By Baktiar Mambetov, IFRC
Zamira, Larisa, Aizada and Nazira were struggling to provide for their loved ones. Widowed, in difficult economic situations, taking care of disabled family members or many children by themselves, they couldn’t make ends meet. But a Kyrgyzstan Red Crescent sewing course changed that.
“The opportunity to learn tailoring became a ray of hope for me. It’s useful for us, and I don’t feel lonely or depressed any more as I’m part of a good team. We help each other,” said Zamira Zhumagulova.
She is one of about 300 vulnerable women who have been trained and employed through the Skills Development Project of the Red Crescent Society of Kyrgyzstan this year, with support from the International Federation of Red Cross and Red Crescent Societies (IFRC). She was going through difficult times after being laid off from her job as a taxi dispatcher, but is now working regularly.
The COVID-19 pandemic has brought along wide-ranging socio-economic impacts in Kyrgyzstan, like in other countries around the world. Many people have been pushed into poverty after getting unemployed, and face challenges to cover their basic needs.
Thanks to the IFRC COVID-19 emergency appeal, the Red Crescent Society of Kyrgyzstan expanded the tailoring programme had been running for nine years with support from the Italian Red Cross into a more comprehensive training and livelihood support project, and that is making a huge difference for hundreds of vulnerable women.
The initiative changed Toloshova Nazira’s life. A single mother of a disabled girl, she was at first reluctant to leave her daughter at home with relatives or friends.
“I would constantly call home and ask how she was doing. Over time, I got used to it and could be more involved in the learning process,” she indicated.
The courses helped unleash Nazira’s potential as a seamstress. A month after completing the training, she got a job in an atelier and was able to earn enough money to pay for a treatment and rehabilitation course for her daughter. She is also running a sewing business from home.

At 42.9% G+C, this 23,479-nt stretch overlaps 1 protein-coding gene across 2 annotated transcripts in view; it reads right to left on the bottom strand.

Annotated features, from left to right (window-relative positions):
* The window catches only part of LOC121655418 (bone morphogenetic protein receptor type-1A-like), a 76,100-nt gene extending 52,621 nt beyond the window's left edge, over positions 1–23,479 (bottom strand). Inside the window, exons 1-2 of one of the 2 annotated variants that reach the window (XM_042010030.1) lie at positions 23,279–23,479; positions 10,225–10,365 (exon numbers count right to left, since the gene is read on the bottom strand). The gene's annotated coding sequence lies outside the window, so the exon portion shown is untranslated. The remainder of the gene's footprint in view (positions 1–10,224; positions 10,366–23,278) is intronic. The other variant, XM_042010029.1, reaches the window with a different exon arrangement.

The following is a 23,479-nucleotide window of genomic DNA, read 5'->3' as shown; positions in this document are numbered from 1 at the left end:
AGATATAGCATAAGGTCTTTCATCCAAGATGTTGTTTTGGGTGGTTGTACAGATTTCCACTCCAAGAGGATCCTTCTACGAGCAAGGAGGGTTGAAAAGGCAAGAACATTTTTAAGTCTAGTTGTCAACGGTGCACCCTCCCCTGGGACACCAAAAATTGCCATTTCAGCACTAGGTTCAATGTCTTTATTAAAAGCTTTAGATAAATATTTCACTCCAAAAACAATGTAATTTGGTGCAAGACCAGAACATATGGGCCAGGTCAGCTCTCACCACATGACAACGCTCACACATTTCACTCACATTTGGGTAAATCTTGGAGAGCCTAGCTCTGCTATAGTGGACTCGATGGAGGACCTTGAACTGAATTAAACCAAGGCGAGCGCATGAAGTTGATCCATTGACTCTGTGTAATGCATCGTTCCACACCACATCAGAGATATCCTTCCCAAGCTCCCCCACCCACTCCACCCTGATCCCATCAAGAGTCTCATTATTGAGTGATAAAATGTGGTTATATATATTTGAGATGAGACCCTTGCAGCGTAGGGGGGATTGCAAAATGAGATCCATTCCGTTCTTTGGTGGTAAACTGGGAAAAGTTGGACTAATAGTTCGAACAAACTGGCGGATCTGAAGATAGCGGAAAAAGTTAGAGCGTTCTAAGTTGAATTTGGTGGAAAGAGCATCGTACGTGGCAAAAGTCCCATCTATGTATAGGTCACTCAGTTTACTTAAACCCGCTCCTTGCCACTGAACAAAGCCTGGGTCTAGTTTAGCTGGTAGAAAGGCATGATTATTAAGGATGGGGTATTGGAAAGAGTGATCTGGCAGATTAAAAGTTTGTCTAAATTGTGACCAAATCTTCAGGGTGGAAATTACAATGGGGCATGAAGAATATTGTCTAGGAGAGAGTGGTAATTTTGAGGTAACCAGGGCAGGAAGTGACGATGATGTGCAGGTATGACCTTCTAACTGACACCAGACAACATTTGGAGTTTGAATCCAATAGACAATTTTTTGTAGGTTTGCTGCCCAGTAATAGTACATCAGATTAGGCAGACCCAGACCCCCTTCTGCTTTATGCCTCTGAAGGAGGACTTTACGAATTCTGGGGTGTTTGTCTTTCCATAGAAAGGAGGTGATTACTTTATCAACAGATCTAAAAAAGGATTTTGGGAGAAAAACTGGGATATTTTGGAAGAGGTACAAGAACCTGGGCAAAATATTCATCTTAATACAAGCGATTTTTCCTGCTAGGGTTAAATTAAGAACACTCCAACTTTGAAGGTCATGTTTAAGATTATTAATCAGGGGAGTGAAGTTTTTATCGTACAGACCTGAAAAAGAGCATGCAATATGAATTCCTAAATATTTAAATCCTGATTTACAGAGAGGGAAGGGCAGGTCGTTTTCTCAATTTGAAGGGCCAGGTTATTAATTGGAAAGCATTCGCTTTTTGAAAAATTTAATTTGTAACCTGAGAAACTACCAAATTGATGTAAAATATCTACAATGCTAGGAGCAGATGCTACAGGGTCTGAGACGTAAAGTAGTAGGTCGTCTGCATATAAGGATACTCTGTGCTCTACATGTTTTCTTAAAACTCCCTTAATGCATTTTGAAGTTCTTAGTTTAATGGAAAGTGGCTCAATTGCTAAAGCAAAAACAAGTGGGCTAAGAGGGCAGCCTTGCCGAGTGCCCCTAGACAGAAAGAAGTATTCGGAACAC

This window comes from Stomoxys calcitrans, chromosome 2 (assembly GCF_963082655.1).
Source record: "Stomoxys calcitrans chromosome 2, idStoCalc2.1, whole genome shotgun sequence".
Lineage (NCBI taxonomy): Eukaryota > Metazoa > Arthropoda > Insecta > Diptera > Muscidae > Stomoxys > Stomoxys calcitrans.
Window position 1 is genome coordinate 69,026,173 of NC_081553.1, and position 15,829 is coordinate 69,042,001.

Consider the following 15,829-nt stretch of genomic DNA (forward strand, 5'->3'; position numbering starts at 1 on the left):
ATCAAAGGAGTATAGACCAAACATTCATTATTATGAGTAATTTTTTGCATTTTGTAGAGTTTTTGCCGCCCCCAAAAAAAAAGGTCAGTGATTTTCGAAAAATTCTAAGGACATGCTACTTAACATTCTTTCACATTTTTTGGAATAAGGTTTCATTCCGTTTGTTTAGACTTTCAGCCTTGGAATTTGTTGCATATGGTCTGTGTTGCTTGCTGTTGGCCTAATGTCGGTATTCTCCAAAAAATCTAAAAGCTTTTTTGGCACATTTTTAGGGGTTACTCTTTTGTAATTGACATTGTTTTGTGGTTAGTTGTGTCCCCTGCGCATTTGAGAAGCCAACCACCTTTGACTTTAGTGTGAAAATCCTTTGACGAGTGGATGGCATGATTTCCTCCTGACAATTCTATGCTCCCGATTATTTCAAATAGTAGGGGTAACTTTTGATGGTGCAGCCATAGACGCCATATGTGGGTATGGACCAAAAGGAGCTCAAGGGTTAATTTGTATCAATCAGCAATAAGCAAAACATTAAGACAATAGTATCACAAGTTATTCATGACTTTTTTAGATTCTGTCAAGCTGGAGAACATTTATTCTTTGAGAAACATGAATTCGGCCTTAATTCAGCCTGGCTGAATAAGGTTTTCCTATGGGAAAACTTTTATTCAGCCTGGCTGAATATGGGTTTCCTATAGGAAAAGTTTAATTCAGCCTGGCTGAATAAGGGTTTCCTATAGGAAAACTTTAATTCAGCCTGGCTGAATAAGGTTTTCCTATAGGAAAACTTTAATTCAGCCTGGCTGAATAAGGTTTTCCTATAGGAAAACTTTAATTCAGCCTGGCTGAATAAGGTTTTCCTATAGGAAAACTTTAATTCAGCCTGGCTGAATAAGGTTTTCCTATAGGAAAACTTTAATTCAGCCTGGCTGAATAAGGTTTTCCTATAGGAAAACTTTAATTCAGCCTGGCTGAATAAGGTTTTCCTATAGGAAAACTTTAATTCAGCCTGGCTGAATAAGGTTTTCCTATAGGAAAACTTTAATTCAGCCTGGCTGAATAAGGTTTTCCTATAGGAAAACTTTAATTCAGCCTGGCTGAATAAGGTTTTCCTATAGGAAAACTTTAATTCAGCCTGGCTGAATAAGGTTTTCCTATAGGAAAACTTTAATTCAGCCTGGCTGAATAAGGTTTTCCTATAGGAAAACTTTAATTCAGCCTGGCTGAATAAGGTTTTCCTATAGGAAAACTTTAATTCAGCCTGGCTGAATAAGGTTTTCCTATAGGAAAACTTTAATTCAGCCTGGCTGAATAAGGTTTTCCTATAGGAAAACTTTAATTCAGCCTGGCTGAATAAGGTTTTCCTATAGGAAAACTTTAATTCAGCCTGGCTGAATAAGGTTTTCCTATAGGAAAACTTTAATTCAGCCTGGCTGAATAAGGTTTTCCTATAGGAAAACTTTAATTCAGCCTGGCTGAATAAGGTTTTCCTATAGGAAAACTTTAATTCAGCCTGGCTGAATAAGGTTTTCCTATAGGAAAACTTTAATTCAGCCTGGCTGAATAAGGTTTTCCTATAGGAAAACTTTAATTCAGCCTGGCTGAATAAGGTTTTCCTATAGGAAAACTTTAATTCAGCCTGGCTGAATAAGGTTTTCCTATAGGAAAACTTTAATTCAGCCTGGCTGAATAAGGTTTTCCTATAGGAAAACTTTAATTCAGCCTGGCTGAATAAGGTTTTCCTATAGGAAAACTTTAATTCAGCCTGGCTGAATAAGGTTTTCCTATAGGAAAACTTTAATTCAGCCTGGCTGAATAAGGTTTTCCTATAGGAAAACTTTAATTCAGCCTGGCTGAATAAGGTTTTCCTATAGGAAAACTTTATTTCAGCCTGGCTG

As well as learning sewing, attendees are provided with food and clothing, and are taught about first aid and healthy lifestyles, infectious diseases, blood donation and the importance of vaccination.
The IFRC assistance also enabled the Red Crescent Society of Kyrgyzstan to set up a garment factory so vulnerable women could receive a stable income completing orders for domestic and international clients.
Ibragimova Larisa Samarbekovna, from Talas region, is one of them. A single mother of four, she lost her husband in 2006 to a chronic illness. After participating at one of the courses of the Red Crescent Society of Kyrgyzstan, she opened a mini workshop at home with help from her eldest children, and could even hire two of her classmates, including a single mother of two who is caring for a paralysed mother, Myrzakmatova Aizada.
For the last nine months, 30 women have been working at the factory in Bishkek, the capital of Kyrgyzstan. They are primarily single mothers, women with large families, with special needs or disabled children, ex-TB patients or living with HIV.
“It is very encouraging to see how motivated and hard-working these trainees are. They are determined to learn and eager to work. Each one of them has a human story behind, sometimes a dramatic one. It is great that through this project, the Red Crescent Society gives vulnerable women the chance to gain new skills, generate income and support themselves and their families,” said the course trainer, Aigul Omurzakova.
With the COVID-19 pandemic far from over, the IFRC is aiming to shift from food aid and other material support to longer term endeavours that empower vulnerable people, increase their resilience, reduce their aid dependence and help them more efficiently in less acute, more protracted crisis scenarios.
A “ray of hope” at a garment factory in Kyrgyzstan
By Baktiar Mambetov, IFRC